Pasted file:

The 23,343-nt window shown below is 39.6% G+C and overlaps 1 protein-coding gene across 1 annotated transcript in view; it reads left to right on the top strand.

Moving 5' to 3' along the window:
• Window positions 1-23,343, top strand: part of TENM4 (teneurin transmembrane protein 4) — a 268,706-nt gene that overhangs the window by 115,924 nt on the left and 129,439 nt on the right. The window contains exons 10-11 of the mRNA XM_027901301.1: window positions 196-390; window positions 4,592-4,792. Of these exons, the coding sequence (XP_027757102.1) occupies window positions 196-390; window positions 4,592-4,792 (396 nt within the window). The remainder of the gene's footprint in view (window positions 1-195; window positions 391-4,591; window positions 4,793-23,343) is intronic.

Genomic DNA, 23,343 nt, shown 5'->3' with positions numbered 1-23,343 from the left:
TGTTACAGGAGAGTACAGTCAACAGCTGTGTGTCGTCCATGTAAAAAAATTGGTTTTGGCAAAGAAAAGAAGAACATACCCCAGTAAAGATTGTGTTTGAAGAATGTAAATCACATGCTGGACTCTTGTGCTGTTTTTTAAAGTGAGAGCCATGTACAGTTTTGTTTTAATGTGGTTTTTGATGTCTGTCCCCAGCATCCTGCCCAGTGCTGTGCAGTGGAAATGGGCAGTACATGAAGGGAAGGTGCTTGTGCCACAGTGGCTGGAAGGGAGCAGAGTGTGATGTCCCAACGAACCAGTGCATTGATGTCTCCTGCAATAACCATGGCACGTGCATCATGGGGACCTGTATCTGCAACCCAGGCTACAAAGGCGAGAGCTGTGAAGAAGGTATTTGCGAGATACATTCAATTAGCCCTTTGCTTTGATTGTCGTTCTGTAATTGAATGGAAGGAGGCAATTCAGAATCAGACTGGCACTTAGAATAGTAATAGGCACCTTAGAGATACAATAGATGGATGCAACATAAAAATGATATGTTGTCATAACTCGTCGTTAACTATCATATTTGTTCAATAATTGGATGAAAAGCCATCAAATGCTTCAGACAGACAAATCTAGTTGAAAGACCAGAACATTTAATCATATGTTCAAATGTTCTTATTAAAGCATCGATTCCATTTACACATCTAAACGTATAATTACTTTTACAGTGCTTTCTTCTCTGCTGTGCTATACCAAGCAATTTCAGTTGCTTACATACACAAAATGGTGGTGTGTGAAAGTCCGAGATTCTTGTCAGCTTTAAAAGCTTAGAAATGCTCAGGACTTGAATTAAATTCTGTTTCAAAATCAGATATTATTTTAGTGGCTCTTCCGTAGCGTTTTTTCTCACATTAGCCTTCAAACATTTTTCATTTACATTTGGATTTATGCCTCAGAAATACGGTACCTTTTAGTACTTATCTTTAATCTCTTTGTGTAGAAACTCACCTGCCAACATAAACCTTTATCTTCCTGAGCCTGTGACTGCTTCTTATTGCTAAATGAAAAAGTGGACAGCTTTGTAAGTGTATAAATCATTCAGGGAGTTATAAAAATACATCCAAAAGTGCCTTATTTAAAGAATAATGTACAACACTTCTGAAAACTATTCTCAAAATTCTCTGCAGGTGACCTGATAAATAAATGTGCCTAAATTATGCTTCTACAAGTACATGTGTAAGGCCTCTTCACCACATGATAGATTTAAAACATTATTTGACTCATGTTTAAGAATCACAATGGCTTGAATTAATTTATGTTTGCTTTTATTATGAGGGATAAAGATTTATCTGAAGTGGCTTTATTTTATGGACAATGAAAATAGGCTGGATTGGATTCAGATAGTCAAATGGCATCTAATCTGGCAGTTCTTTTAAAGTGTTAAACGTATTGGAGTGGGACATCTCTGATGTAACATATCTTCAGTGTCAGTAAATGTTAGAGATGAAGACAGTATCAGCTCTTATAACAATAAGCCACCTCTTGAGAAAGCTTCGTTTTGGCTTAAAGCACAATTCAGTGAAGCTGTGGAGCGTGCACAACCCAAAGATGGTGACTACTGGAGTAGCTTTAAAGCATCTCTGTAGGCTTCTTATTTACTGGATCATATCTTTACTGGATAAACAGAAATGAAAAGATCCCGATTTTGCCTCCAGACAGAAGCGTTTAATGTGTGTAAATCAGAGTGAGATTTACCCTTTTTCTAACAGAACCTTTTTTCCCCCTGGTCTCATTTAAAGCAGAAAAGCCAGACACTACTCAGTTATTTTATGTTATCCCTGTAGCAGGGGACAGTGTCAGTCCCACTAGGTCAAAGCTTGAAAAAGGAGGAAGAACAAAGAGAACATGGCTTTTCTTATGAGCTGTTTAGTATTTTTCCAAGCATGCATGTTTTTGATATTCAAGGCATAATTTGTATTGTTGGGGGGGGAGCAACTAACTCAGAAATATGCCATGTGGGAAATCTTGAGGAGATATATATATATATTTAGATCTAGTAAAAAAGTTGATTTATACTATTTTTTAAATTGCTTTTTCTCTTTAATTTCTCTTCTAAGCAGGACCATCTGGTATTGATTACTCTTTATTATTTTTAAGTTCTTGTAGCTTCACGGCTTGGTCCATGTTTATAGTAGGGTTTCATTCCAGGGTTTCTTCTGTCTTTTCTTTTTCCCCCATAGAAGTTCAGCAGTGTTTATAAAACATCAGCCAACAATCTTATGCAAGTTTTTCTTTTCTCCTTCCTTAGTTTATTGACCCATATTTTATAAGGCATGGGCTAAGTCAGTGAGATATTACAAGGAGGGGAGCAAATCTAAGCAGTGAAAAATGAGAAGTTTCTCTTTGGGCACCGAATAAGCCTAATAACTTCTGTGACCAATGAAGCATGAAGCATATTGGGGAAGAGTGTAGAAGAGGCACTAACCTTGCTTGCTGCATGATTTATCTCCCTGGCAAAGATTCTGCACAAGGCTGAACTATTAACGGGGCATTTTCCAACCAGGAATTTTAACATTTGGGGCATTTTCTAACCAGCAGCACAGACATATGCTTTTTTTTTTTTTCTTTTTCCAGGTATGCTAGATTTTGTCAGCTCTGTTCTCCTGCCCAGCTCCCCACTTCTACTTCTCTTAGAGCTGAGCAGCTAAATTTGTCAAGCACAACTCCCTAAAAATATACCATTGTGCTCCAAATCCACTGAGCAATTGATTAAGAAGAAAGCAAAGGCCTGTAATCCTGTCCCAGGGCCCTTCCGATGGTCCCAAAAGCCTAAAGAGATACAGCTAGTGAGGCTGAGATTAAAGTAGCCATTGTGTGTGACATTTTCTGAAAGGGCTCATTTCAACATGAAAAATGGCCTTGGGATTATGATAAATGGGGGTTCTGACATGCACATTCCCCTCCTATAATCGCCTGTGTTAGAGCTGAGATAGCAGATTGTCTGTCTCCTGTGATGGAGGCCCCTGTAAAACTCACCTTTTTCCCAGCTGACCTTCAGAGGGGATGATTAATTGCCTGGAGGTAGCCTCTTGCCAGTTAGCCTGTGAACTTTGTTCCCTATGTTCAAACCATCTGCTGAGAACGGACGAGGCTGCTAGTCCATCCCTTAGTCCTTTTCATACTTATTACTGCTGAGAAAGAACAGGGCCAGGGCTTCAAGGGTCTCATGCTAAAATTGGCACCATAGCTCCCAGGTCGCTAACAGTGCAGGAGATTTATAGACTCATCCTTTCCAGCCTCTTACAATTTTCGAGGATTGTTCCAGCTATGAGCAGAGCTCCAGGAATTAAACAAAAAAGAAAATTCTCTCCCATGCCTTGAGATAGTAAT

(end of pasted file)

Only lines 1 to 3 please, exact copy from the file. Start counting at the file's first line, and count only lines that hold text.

The 23,343-nt window shown below is 39.6% G+C and overlaps 1 protein-coding gene across 1 annotated transcript in view; it reads left to right on the top strand.

Moving 5' to 3' along the window:
• Window positions 1-23,343, top strand: part of TENM4 (teneurin transmembrane protein 4) — a 268,706-nt gene that overhangs the window by 115,924 nt on the left and 129,439 nt on the right. The window contains exons 10-11 of the mRNA XM_027901301.1: window positions 196-390; window positions 4,592-4,792. Of these exons, the coding sequence (XP_027757102.1) occupies window positions 196-390; window positions 4,592-4,792 (396 nt within the window). The remainder of the gene's footprint in view (window positions 1-195; window positions 391-4,591; window positions 4,793-23,343) is intronic.